To be wet with fresh water!

This one was written by hand on November 18. This was my first chance to get it published on the blog...

Mia and my dad are sleeping. A rain squall just blew in from over the hills. I was sitting at the nav. table reading TIME magazine and sipping on my second glass of savignon blanc. I felt something itching on my calf. It took me two moments to realize it was drizzle. Rain!

It came down just enough to cause me to close the hatches and bring in the cushion cover we'd been drying on the lifelines. And my t-shirt. The rain soaked the boat just enough to remove the salt. And that was enough.


Well that was a lousy night. It started well enough. After the morning packing up the last of the C1500 stuff from Nanny Cay and saying our last goodbyes to the few folks still around - namely Paul & Monica and Jim from Moonshadow - we moved onto Sojourner to begin the two-week sail south to St. Lucia.

At the fuel dock I was complimented by one of the Salty Dawg Rally crew on my boat-handling skills coming alongside to fill up. I said 'thanks.' What I wanted to say was, 'I'm an effing good boat driver, Mister. There's a reason you know.' I only thought that though. I was a better boat driver than diesel attendant.

'How much do you expect we'll take?' I asked my Dad. He was going to wander down to the chandlery to get a few last-minute items while Mia and I refuled.

'I'd guess probably 35 gallons or so,' he replied.

Okay. Now the nozzle was fast. But not that fast. Five gallons in and the vent was overflowing. Into the cockpit. Six gallons in and the fill hose was gurgled over.


Don, the guy who'd complemented me on my maneuvering skills, was not distracting me by conversing on subjects I was actually interested in. I lost focus, and 1/2 a gallon of diesel ended up in the cockpit.

Basically, Dad had screwed up. He'd estimated that they'd used up nearly 50 gallons of fuel during the passage south. Including the 15 they dumped into the tank from the jerry cans, plus the six I added, they'd only used 21. Nice math.

Mia hosed out the cockpit, Dad returned and we were off. First stop, Road Town, for customs clearance and smoothies. Next stop - Ile Fourche and the Caribbean Mia and I had come to love during Broadreach.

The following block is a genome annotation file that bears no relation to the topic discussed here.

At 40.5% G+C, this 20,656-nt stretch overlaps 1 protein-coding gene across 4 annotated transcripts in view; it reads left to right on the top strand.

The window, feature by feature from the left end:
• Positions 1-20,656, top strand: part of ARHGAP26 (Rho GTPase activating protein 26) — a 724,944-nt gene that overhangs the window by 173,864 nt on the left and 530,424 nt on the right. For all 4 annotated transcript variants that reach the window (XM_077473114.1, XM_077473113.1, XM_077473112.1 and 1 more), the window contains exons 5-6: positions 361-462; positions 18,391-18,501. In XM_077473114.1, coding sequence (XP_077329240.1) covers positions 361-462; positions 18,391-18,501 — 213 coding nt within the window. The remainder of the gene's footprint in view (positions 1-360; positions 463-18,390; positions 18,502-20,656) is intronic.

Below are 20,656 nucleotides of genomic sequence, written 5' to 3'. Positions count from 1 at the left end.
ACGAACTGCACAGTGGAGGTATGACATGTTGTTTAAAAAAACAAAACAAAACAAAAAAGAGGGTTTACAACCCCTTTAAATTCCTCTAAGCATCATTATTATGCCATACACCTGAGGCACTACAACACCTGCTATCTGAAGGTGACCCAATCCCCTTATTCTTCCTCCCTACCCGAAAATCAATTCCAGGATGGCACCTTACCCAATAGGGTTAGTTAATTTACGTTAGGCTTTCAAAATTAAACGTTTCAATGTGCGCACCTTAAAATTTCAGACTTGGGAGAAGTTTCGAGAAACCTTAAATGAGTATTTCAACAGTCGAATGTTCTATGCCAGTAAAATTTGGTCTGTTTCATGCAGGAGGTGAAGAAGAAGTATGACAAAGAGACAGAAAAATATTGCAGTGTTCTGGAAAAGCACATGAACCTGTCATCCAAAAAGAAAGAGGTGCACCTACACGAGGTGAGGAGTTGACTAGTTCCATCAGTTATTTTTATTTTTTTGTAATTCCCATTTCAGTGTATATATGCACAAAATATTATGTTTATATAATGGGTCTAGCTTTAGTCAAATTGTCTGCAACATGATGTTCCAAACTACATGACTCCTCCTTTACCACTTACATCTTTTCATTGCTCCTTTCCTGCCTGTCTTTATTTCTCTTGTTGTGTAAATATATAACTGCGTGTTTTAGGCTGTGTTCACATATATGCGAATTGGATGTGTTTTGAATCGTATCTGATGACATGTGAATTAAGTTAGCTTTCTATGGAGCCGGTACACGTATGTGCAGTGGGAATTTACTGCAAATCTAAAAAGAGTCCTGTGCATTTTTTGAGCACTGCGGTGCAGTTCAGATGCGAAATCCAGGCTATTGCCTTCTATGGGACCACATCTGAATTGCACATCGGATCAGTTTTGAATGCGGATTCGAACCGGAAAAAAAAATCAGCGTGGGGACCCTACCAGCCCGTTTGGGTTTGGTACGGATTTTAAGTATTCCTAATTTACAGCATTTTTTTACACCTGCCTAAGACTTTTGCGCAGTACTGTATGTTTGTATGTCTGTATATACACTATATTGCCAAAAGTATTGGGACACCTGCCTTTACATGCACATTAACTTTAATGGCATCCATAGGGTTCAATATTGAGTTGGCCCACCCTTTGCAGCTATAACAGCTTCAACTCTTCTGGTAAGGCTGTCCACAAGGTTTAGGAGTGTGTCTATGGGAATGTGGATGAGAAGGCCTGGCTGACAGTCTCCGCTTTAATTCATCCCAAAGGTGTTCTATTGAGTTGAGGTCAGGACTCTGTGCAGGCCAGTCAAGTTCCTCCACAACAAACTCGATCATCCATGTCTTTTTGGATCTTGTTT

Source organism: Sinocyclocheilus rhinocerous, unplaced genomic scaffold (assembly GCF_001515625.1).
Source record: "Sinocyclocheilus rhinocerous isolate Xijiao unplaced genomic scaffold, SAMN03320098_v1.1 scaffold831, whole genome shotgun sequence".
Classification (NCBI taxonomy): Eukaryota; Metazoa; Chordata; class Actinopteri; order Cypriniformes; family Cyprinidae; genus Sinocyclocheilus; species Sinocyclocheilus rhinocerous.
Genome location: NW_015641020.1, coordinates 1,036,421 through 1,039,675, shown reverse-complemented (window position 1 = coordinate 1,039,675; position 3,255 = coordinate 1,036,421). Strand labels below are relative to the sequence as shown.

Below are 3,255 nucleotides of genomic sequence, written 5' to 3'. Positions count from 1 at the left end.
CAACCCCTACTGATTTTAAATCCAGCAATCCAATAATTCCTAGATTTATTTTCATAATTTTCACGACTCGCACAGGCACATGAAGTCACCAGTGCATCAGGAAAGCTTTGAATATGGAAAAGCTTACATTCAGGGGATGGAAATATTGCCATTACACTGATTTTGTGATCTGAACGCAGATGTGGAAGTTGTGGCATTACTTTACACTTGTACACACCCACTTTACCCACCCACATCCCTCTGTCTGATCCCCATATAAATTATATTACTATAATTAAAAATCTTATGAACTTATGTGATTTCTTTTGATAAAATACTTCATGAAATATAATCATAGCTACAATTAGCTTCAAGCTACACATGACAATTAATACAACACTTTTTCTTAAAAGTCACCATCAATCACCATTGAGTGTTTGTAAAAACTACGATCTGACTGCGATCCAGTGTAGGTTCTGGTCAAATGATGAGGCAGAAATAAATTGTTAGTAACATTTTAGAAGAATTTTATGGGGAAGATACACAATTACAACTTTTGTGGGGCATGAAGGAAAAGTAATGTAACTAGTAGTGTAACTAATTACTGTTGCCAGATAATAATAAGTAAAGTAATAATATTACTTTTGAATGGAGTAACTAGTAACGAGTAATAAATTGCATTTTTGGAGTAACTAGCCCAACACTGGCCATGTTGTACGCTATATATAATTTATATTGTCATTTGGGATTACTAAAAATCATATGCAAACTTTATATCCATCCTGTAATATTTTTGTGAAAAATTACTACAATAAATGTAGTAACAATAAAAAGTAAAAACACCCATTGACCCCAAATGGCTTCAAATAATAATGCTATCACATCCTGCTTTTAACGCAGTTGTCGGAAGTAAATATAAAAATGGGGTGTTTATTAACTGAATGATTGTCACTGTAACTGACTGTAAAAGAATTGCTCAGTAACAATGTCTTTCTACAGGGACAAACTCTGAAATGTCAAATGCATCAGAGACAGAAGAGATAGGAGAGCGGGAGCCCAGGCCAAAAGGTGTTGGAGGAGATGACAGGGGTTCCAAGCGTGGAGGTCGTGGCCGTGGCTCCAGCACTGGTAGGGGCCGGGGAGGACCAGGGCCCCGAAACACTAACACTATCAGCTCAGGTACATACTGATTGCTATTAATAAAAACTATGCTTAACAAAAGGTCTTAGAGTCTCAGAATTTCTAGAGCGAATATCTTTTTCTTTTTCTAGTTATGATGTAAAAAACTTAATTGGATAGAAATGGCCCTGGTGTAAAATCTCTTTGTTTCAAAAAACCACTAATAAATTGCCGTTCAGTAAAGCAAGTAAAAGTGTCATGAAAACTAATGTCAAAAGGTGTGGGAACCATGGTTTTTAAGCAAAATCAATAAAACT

Sojourner sailed out of the Virgin Islands as the full moon rose in the east behind a bank of clouds. The island to port had vertical striations of rock piled up (apparently) by millennia of tectonic plate movement on the sea floor. To starboard, a boat was wrecked on Ginger Island. Then, we were offshore.

I took the first watch, 6-9pm. The moon rising behind the clouds illuminated their edges and the horizon in that magical glow. I anticipated a wonderful evenings sail - just enough breeze to make hull speed on a close reach under full sail and keep the decks dry.

Typically I'll make coffee and get my book on a night watch. I hate steering - that's why God invented autopilots. On this night I skipped the coffee and the book and just watched the evening.

The moon got higher and brighter off the port bow. Venus was dazzling in the West, though starting to fade over the horizon.

I did get my book after a while. Nassim Nicholas Taleb's Fooled by Randomness, an intellectually compelling read, something that's been missing from my life lately.

Then it got windy. As my 3 hours neared the end, I thought that Mia would appreciate if I reefed down before she came up. She'd be comfortable and I'd sleep better. I called my Dad. By then it was very windy. We knew they had chafed through the jib furling line on the way south - the drum wasn't aligned properly and we hadn't fixed it in Nanny Cay, expecting a light wind passage overnight.

I scurried to the foredeck to attached another block to change the lead on the furling line, and we took in half the genoa. Then I took two reefs in the mainsail. The night had begun in earnest.

To keep a long story short, this continued throughout our 'pleasant' evening. We sailed 75 of the 95 miles to St. Barts under double-reefed main and half the genoa, close-reaching in windy, squally and lumpy conditions. Mia was hopelessly seasick. She managed to hand-steer her first 3-hour watch (which she took the authority to shorten to 2-hours), and finished that soaked and sick. She spent the next 12 hours in the cockpit, covered with a towel and vomiting every hour or so while my Dad and I traded 3-on 3-off.

Water cascaded into the companionway. Dad had warned me this had happened on the way south, but I didn't take him seriously enough. I awoke at one point sleeping on the starboard (low) settee - to the feeling that someone had dumped a glass of saltwater on my face. The galley was flooded. I moved to the high side to sleep. The lee side was drenched.

So it was that we spent the better part of today cleaning salt off every surface inside Sojourner. The cushion covers were removed to soak in fresh water and hang out to dry. Mia and I swam a few times to beat the heat. I organized the nav. table. We had coffee and hurricane eggs for breakfast. Mia was cured when we reached flat water at Ile Fourche.

Now they nap. I write. And drink wine. And listen to the Smashing Pumpkins.